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How Women Got the Vote

            The 19th century witnessed the birth of two monumental movements in American history: Abolition of Slavery and Women's Suffrage. These two movements both sought to secure the American promise of liberty and equality for all people. With the turn of the 18th century, the dawn of a religious revival known as, "the Second Great Awakening", marked a new age recognized as The Antebellum Reform Era. The Awakening sparked a critical concept; that through religious efforts and moral reform, America could possess a perfect society. The Abolition of Slavery was the mother of the Civil Rights Movement evoking a desire in Americans to advance toward social improvements and with growing numbers of reform advocates; progression was on the horizon. A large percentage of the reform advocates were women. It was believed due to woman's high moral standards and their tender hearts that the Abolishment of Slavery and the gain of Women's Rights were driven to success. Women's Suffrage endured during the time when social standing, race, and gender defined a person's place in society. The Women's Movement was filled with many innovations throughout the 19th and 20th century. Women's involvement in social advocacy efforts eventually led them to campaign for their own right to vote and take part in government agencies. As a result, their endeavor led to the eventual passing of the 19th amendment. The victors who can be accredited to the abolition of slavery and the fight for Women's Rights are the many courageous women who dared to take a stand for freedom and equality, within society. Incidentally, the Abolition movement gave women a rare and untraditional opportunity to be public advocates to the people of America. With the spotlight finally shining on them, women had to speak now or forever live as inferiors. .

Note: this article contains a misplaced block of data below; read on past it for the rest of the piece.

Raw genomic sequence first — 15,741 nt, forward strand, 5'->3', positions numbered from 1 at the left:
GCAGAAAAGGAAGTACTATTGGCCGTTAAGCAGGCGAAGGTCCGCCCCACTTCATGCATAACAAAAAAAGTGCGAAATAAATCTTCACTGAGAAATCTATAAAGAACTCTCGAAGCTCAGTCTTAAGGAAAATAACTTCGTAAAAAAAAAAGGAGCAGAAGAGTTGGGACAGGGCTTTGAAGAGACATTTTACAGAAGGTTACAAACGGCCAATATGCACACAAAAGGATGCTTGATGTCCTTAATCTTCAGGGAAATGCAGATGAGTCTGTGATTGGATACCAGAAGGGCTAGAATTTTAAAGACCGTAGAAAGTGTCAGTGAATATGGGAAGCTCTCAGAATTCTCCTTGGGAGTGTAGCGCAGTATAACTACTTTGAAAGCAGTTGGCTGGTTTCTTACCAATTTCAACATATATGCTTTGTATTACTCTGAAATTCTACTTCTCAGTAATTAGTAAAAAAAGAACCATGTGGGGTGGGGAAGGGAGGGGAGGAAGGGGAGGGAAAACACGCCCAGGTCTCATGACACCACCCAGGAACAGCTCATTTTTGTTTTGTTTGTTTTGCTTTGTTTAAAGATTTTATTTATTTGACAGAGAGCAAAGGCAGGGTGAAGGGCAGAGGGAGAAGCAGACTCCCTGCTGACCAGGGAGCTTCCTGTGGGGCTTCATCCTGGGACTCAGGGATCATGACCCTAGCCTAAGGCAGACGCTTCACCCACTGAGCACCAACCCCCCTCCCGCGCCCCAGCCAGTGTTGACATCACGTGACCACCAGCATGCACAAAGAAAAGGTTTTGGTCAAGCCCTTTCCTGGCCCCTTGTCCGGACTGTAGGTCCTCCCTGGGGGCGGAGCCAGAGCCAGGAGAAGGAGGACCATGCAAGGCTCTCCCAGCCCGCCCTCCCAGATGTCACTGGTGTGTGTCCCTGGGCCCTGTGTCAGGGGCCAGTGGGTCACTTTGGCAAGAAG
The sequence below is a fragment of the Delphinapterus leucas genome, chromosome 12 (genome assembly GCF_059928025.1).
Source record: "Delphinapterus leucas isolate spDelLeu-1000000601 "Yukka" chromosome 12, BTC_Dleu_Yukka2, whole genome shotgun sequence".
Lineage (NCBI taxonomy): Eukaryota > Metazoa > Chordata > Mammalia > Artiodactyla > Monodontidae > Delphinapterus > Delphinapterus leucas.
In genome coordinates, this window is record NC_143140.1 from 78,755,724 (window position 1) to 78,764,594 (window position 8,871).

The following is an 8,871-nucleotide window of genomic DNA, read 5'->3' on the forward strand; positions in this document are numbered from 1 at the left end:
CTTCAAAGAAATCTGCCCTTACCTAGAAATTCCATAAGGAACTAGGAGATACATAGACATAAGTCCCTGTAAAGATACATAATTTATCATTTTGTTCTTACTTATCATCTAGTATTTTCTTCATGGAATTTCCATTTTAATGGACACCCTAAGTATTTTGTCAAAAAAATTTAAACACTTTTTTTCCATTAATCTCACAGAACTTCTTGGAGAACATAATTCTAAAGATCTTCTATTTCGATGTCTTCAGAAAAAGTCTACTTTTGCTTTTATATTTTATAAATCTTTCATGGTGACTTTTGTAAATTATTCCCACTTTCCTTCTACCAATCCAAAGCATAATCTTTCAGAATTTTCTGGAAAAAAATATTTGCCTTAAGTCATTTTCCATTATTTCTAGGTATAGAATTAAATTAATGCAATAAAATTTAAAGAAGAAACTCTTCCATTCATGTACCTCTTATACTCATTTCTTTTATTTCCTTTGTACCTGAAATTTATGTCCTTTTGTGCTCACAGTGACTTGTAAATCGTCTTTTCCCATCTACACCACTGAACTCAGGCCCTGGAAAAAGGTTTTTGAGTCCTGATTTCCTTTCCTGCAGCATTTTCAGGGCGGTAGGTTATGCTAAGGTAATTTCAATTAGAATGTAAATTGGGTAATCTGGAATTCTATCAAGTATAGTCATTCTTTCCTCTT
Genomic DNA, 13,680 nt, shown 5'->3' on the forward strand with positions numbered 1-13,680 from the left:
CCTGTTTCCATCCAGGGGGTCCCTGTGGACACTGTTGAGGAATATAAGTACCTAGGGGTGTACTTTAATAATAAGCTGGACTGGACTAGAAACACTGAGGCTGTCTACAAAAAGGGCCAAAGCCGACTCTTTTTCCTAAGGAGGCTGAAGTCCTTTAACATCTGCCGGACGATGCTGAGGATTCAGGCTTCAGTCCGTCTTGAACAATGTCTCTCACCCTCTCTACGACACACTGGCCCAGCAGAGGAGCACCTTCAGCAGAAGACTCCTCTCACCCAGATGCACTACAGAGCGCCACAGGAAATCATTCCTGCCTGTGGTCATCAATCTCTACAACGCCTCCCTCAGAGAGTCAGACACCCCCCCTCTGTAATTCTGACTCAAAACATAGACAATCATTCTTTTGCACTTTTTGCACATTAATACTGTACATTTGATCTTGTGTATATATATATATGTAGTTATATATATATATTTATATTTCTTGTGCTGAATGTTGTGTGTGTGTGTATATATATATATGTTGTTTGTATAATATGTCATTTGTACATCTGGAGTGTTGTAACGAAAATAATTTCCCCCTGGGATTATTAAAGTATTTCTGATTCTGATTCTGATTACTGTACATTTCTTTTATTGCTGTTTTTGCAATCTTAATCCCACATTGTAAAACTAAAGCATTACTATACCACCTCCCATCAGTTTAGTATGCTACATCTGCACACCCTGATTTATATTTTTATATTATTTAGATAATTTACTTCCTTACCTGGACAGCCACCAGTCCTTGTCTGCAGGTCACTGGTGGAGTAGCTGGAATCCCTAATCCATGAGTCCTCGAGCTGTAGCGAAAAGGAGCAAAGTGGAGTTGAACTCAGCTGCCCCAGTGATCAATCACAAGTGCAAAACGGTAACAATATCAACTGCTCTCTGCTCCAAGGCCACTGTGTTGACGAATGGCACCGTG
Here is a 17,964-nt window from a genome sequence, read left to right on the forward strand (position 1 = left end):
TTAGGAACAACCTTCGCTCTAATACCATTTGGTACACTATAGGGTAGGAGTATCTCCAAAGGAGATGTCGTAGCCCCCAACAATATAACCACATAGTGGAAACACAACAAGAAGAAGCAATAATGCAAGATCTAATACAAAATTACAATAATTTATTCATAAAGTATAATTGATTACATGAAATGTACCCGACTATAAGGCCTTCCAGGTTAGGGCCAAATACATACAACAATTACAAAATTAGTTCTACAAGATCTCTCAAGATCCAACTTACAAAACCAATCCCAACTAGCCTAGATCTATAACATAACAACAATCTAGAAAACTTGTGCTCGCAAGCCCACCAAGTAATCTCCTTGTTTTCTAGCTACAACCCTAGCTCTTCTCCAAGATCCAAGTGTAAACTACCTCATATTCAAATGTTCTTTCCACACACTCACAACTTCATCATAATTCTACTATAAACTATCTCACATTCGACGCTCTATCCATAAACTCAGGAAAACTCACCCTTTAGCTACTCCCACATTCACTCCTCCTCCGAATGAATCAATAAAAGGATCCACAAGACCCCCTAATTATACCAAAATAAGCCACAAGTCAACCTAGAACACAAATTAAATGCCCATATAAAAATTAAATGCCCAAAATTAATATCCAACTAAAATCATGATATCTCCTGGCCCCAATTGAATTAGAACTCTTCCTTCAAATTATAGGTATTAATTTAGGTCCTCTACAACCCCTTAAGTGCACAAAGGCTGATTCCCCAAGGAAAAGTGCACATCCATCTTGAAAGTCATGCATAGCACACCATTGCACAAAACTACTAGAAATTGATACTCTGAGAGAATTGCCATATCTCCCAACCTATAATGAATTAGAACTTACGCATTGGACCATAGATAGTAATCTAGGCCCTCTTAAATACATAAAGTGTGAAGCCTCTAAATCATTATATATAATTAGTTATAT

At any rate, the Abolition of Slavery as a whole was eminent to the success of the Women's Rights Movement especially, the involvement of women as advocates for the cause.

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